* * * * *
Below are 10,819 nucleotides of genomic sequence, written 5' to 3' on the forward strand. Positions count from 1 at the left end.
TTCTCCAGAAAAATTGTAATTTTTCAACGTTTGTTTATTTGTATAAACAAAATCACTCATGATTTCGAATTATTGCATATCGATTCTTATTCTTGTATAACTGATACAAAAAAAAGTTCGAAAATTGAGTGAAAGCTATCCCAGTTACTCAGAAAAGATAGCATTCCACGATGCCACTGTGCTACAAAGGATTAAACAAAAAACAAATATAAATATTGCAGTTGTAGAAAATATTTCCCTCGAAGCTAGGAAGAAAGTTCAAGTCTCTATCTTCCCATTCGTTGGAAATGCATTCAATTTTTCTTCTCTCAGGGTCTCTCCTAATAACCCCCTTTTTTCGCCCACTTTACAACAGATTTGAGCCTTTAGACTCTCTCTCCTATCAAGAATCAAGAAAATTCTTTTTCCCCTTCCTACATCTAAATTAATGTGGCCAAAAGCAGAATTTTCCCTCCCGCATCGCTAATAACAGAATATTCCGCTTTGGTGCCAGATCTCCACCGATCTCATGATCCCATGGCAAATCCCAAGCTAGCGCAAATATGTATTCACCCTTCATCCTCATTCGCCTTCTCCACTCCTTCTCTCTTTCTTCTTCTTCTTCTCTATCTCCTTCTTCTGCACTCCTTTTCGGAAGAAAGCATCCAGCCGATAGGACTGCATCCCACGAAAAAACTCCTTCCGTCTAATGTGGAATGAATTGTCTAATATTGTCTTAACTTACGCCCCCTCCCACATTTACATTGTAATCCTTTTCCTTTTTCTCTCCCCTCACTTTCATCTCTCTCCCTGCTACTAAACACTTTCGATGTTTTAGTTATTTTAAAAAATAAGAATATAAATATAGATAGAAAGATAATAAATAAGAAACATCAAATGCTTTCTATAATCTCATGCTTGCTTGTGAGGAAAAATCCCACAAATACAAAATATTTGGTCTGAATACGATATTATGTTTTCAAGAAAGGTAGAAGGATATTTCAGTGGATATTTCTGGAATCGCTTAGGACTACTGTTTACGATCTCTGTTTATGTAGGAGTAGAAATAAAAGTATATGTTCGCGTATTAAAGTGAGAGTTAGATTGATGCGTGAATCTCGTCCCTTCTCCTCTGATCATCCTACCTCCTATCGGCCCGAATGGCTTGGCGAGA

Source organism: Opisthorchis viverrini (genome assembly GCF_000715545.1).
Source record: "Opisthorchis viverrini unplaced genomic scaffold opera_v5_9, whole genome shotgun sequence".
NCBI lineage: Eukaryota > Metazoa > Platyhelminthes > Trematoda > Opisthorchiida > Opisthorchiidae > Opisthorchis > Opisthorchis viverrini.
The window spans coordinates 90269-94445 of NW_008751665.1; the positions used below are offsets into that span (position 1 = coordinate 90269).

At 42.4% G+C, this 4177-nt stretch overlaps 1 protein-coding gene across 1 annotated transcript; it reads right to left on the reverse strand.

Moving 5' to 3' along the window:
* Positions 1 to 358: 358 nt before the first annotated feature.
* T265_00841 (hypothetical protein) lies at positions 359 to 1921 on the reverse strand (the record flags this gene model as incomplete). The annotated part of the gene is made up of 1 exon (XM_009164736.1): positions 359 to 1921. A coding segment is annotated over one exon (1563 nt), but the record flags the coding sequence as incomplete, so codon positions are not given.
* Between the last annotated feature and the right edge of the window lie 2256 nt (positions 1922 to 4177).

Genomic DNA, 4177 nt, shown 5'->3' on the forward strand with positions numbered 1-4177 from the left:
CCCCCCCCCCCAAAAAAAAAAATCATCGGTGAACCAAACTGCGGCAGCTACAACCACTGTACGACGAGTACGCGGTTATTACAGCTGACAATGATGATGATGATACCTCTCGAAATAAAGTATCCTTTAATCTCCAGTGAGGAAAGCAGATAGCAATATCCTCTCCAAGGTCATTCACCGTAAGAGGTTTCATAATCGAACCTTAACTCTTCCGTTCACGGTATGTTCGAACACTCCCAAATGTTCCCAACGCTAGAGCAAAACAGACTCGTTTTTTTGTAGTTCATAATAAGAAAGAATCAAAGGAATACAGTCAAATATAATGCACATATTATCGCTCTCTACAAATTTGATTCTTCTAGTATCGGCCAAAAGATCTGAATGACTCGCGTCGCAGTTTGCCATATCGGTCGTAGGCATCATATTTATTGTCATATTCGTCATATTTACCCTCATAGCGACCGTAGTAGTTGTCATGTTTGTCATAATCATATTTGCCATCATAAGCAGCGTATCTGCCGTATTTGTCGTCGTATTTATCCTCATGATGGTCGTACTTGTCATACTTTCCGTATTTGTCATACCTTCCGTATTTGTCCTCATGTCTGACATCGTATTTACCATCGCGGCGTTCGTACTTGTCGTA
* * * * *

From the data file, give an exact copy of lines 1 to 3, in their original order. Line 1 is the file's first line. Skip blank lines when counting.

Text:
Below are 10,819 nucleotides of genomic sequence, written 5' to 3' on the forward strand. Positions count from 1 at the left end.
TTCTCCAGAAAAATTGTAATTTTTCAACGTTTGTTTATTTGTATAAACAAAATCACTCATGATTTCGAATTATTGCATATCGATTCTTATTCTTGTATAACTGATACAAAAAAAAGTTCGAAAATTGAGTGAAAGCTATCCCAGTTACTCAGAAAAGATAGCATTCCACGATGCCACTGTGCTACAAAGGATTAAACAAAAAACAAATATAAATATTGCAGTTGTAGAAAATATTTCCCTCGAAGCTAGGAAGAAAGTTCAAGTCTCTATCTTCCCATTCGTTGGAAATGCATTCAATTTTTCTTCTCTCAGGGTCTCTCCTAATAACCCCCTTTTTTCGCCCACTTTACAACAGATTTGAGCCTTTAGACTCTCTCTCCTATCAAGAATCAAGAAAATTCTTTTTCCCCTTCCTACATCTAAATTAATGTGGCCAAAAGCAGAATTTTCCCTCCCGCATCGCTAATAACAGAATATTCCGCTTTGGTGCCAGATCTCCACCGATCTCATGATCCCATGGCAAATCCCAAGCTAGCGCAAATATGTATTCACCCTTCATCCTCATTCGCCTTCTCCACTCCTTCTCTCTTTCTTCTTCTTCTTCTCTATCTCCTTCTTCTGCACTCCTTTTCGGAAGAAAGCATCCAGCCGATAGGACTGCATCCCACGAAAAAACTCCTTCCGTCTAATGTGGAATGAATTGTCTAATATTGTCTTAACTTACGCCCCCTCCCACATTTACATTGTAATCCTTTTCCTTTTTCTCTCCCCTCACTTTCATCTCTCTCCCTGCTACTAAACACTTTCGATGTTTTAGTTATTTTAAAAAATAAGAATATAAATATAGATAGAAAGATAATAAATAAGAAACATCAAATGCTTTCTATAATCTCATGCTTGCTTGTGAGGAAAAATCCCACAAATACAAAATATTTGGTCTGAATACGATATTATGTTTTCAAGAAAGGTAGAAGGATATTTCAGTGGATATTTCTGGAATCGCTTAGGACTACTGTTTACGATCTCTGTTTATGTAGGAGTAGAAATAAAAGTATATGTTCGCGTATTAAAGTGAGAGTTAGATTGATGCGTGAATCTCGTCCCTTCTCCTCTGATCATCCTACCTCCTATCGGCCCGAATGGCTTGGCGAGA

Source organism: Opisthorchis viverrini (genome assembly GCF_000715545.1).